Cutting For Stone
Source: Kroger impulse buy
You can read the Goodreads summary here.
So rarely do books make me cry, but this one threatened to a few times near the end, and then finally succeeded. It wasn't a book I would have picked up for myself; the title didn't sound right to me and after reading the back I wasn't sure I would like it, but there was so much hype about how amazing this book is that I just had to give it a try, and sure enough, it was amazing.
In Ethiopia, identical twin brothers, Shiva and Marion, were born conjoined at the head. After a violent birth, the story goes on to follow the brothers as they grow up, one is betrayed by the other, they grow apart, and then in the end, grow back together in a deep and serious way.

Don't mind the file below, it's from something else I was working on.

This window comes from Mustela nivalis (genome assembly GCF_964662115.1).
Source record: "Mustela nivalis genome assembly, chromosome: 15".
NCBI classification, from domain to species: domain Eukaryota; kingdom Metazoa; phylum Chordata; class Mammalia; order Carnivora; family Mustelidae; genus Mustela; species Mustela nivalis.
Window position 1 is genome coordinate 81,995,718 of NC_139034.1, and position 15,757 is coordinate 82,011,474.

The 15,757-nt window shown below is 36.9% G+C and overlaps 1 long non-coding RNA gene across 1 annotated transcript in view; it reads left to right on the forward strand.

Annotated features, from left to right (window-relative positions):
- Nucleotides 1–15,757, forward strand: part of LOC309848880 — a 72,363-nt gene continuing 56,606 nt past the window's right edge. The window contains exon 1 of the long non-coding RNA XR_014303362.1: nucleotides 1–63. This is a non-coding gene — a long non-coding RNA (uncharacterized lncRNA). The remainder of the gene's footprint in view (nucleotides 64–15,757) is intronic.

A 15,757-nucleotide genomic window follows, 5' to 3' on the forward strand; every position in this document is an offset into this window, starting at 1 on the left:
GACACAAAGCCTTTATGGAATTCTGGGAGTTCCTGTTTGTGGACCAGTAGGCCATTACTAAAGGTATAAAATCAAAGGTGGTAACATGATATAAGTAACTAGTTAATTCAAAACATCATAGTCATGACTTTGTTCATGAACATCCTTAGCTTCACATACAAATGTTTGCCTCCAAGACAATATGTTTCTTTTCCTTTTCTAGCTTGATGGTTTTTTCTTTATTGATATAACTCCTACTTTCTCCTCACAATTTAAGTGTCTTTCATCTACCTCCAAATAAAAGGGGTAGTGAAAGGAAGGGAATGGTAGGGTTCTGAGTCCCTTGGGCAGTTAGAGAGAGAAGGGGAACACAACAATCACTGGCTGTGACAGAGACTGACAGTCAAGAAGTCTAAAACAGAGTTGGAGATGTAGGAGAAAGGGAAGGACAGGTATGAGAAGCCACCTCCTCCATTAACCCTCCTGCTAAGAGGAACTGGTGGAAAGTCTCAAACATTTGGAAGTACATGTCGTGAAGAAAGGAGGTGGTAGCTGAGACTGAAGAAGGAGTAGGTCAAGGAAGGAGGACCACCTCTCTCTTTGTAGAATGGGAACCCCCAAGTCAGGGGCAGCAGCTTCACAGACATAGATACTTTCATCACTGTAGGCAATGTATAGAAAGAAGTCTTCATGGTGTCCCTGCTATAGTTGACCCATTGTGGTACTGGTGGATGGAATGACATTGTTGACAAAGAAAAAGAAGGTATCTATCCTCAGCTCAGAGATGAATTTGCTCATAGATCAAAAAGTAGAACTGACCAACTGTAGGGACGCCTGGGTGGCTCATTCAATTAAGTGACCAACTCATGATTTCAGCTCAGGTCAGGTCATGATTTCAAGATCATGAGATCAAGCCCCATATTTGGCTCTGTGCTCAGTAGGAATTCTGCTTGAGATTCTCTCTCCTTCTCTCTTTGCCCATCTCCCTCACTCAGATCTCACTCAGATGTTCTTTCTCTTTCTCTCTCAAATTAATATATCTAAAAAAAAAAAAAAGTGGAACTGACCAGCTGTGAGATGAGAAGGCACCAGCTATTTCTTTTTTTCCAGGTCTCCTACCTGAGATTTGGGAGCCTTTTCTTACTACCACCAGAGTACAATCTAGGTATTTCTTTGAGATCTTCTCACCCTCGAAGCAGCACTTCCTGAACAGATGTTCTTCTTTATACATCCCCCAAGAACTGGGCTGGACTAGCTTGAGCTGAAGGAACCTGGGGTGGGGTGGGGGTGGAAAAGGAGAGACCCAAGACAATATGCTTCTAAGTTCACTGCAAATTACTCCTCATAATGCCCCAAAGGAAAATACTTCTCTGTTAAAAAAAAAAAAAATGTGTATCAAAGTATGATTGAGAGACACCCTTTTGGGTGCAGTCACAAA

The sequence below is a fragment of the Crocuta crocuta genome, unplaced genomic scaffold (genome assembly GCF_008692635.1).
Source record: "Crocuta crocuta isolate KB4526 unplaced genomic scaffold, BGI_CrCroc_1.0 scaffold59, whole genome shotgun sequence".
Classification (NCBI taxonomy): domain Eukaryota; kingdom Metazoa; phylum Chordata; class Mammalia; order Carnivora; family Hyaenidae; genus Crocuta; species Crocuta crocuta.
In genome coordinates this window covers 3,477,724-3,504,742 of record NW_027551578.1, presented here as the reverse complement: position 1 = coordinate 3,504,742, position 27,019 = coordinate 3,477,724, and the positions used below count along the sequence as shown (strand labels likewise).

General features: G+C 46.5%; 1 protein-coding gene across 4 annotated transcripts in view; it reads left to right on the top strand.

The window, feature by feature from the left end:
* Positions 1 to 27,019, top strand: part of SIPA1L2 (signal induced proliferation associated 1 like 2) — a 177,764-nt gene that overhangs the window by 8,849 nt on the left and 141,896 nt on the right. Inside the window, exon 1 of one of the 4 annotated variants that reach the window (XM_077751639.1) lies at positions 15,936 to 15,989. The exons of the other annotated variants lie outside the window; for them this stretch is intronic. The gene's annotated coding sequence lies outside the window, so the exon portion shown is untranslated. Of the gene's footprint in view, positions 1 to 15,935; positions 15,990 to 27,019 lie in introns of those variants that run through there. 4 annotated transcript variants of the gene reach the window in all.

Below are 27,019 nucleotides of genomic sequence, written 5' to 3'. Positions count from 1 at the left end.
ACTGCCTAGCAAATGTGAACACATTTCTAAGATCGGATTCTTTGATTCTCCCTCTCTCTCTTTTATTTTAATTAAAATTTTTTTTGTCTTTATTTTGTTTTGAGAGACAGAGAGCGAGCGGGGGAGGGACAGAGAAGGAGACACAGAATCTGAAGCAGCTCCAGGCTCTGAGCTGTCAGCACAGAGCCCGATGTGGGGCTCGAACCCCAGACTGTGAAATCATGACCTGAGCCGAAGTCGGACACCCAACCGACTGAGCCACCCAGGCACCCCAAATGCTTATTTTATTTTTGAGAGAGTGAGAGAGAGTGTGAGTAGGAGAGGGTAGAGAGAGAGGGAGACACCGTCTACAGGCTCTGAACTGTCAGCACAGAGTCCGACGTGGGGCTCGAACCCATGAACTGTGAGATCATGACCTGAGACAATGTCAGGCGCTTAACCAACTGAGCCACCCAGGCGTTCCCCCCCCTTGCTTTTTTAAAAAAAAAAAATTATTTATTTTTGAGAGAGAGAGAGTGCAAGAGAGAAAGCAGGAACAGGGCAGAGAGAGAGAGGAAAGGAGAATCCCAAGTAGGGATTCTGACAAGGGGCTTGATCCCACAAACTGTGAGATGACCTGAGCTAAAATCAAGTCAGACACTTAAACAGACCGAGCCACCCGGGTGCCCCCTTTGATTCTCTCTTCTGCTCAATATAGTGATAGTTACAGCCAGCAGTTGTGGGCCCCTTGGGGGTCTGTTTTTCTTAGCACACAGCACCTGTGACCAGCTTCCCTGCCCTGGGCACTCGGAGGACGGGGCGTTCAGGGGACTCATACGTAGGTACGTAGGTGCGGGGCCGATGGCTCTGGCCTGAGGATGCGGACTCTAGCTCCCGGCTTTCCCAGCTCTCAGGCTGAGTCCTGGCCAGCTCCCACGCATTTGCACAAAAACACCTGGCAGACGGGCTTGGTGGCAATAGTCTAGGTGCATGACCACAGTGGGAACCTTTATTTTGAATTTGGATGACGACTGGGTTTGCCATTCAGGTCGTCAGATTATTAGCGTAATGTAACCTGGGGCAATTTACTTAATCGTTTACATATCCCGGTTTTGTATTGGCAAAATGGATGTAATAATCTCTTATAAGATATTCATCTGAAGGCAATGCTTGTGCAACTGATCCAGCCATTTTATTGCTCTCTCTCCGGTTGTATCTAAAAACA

The theme of medicine is carried throughout the book. I have no medical training, at all, so some of the vocabulary was lost on me, but over all didn't hinder my understanding of the book. It was interesting to read about medicine in an African country as well as the differences between American hospitals.
The bond between twins was another theme. As a twin myself I was interested to read for this aspect, though I am a fraternal twin and my brother and I don't have nearly the close bond that Marion and Shiva have. Bigger than that, however, is the overwhelming theme of family. It doesn't matter who gives birth to you, your family are those people who raise you and stand by you through thick and thin.
Full of rich characters and a sturdy plot, Cutting For Stone was a rare five star read for me. On a side note, even though Tsige wasn't a major character in the novel, I would love to read a novel about her that takes place at the same time, including the loss of her baby and her travels to New York. I think that would be a powerful story to tell.